Retire To Nha Trang, Vietnam

How To Retire To The Beach (And Live Well) On As Little As US$400 Per Month

“I’m delighted to report that the scouting expedition you’ve sent me on, Kathleen, to travel in Vietnam in search of perfect retirement havens, has not been at all difficult!” writes Asia Correspondent Wendy Justice.

Nha Trang, for example, where my husband and I are based now, is amazing.

“This is the first major town on the coast north of Saigon, and it has been a resort area since the 1940s. It’s easy to understand why—miles of beautiful beaches, uninhabited islands shimmering in the distance, massive mountains to the north, south, and west, and many options for things to do.

“The locals are welcoming, the food is delicious and varied, and the cost of living is extremely low.

“Let me give you some examples…

“When my husband David and I decided that we liked Nha Trang too much to leave after just a few days, we rented part of a five-bedroom, six-bath single-family house. This is costing us US$125 per month. We have a housekeeper who comes in twice a week and cleans the entire house for US$25 per month. We could hire her full-time for only US$60 per month.

“Our internet costs US$3 per month.

“Best of all, we’re less than a five-minute walk to beautiful Nha Trang beach, where we can watch the waves of the South China Sea, fishing boats barely visible in the distance, while enjoying a mild coastal breeze and soaking in the peace and quiet.

“Last week I had an eye infection. I asked a local what to do, and she referred me to a specialist, who gave me a thorough examination and a prescription for antibiotics (which I’m happy to report worked perfectly). Total cost to see the doctor was 40,000 VND. That’s US$2.

“I went to a local dentist’s office yesterday to explore the quality and price of dental care. This English-speaking dentist is recommended by the expats here as excellent. The office was spotlessly clean. A filling costs 80,000 to 120,000 VND, or US$4 to US$6, and a titanium porcelain crown costs 2 million VND, which is about US$100.

“A fresh sandwich on a baguette, full of greens, carrots, and meat, purchased from a vendor, costs 10,000 VND (US$0.50). A tender, thick steak with a complex black pepper sauce, roasted potatoes, and fresh bread at our favorite French restaurant costs US$5. Dinner for two at that same restaurant, including entrees, wine, salad, and dessert, will set you back less than US$15.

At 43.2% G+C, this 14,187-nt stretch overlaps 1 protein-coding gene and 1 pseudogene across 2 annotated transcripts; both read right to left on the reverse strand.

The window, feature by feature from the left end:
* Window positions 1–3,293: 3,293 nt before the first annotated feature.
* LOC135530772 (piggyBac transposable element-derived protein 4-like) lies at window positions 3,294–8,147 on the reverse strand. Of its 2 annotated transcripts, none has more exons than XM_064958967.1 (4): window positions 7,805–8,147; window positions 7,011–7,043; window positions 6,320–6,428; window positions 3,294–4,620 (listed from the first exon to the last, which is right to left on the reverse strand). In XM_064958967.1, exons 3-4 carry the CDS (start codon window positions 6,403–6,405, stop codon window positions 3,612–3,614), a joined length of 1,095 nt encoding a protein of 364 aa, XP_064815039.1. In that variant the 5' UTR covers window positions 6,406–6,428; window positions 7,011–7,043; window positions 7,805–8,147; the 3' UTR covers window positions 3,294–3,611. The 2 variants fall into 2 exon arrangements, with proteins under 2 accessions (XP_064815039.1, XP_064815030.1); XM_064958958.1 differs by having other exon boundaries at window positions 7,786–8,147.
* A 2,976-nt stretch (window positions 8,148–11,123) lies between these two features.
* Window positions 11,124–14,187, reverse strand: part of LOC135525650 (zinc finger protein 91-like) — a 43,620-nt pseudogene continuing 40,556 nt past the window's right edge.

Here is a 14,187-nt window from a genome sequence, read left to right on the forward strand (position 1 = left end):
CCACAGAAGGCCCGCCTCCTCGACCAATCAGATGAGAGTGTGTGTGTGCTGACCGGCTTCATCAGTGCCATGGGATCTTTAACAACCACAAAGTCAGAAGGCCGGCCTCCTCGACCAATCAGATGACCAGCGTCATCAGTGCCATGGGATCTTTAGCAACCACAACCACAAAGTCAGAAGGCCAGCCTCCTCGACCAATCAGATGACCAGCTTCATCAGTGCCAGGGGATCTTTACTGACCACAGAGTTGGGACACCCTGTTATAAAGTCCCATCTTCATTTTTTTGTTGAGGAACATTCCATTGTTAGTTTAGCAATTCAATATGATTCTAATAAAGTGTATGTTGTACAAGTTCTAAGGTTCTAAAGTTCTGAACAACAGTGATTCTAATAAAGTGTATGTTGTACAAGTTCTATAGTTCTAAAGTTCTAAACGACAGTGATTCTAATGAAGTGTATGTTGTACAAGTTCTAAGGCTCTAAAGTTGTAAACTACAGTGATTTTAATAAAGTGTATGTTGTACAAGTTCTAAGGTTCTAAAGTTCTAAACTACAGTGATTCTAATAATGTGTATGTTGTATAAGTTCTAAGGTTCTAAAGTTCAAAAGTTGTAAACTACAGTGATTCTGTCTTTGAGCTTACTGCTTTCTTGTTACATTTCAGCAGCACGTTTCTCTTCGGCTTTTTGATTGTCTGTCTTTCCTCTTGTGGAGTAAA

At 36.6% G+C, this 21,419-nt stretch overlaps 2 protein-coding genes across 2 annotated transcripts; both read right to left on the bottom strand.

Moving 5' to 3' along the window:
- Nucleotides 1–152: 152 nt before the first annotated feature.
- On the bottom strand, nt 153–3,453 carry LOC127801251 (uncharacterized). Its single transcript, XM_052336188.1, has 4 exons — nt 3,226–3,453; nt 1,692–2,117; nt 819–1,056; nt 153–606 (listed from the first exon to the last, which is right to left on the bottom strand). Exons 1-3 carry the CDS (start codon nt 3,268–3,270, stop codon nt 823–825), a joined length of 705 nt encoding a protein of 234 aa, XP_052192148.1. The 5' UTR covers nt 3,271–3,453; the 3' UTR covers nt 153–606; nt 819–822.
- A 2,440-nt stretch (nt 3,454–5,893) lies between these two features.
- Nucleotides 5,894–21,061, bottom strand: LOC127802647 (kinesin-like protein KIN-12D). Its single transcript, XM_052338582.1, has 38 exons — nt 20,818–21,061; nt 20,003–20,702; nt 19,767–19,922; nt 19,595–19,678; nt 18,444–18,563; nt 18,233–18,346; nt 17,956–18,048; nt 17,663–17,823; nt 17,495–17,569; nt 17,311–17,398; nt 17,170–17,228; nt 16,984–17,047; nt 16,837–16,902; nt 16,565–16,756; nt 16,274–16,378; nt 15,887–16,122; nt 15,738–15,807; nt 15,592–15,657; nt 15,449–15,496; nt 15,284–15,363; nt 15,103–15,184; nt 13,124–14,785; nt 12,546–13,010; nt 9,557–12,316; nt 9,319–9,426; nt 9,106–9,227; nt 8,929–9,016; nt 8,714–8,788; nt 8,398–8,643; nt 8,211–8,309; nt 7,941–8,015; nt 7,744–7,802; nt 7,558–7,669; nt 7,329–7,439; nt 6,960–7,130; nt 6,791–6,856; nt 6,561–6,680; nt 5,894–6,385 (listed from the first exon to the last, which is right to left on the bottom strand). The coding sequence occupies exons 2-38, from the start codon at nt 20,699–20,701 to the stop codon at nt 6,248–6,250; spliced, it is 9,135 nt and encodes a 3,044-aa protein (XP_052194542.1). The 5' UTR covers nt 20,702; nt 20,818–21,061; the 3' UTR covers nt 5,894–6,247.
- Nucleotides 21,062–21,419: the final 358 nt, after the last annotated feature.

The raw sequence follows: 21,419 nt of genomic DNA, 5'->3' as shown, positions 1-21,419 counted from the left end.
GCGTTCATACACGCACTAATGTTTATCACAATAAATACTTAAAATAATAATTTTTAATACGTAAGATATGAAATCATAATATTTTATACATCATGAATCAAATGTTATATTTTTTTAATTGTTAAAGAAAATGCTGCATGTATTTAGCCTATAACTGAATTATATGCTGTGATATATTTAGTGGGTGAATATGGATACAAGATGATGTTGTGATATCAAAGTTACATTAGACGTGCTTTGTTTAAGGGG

“We have a favorite Mexican restaurant, where we like the fajitas and the enchiladas. When we last visited, we added a few beers, a few tequila sunrises, and flan for dessert. Two more shots of tequila were on the house. The check was less than US$15.

“We’re finding that we seldom spend more than US$10 for dinner for the two of us, even for ‘Western food,’ and less than that when we eat at local Vietnamese restaurants.

“Local expats here—there are around 1,000 of them—agree that two people can live very, very well for about US$9,000 per year. Reviewing our expenses over the past month, I think that, in fact, the two of us could live a comfortable, middle-class life here for around US$5,000 to US$7,000 per year.

“Put it this way: If US$400 to US$750 per month is within your budget, you could live very comfortably in Nha Trang.

“The ridiculously low cost of living here is in part to do with how the government sets currency rates. Most countries, including Thailand, float their currencies on the open market. As a result, a weakening U.S. dollar buys fewer Thai baht, for example, making Thailand more expensive for anyone whose income is in dollars.

“The euro has also depreciated against the baht. So the cost of living in Thailand has been rising steadily for those of us who have to convert our dollars or euro into the local currency.

“Vietnam, however, pegs its currency to the U.S. dollar (currently at a rate of 19,500 VND to US$1). Because of this fixed-dollar exchange rate, the dollar has more buying power here than elsewhere right now.

“Furthermore, you can spend dollars here as easily as Vietnamese dong. Most hotels, for example, charge in U.S. dollars.

“Next week, we’ll be in Hanoi. I’ll be sending a next update from there.

“Meantime, we are very impressed not only with the cost of living, but also with the quality of life in this country. It may well be the best bargain in Asia right now.”

Kathleen Peddicord

Editor’s Note: Wendy’s complete report on living and retiring in Vietnam will be featured in the March issue of my Overseas Retirement Letter. If you’re not yet a subscriber, you can become one here now.

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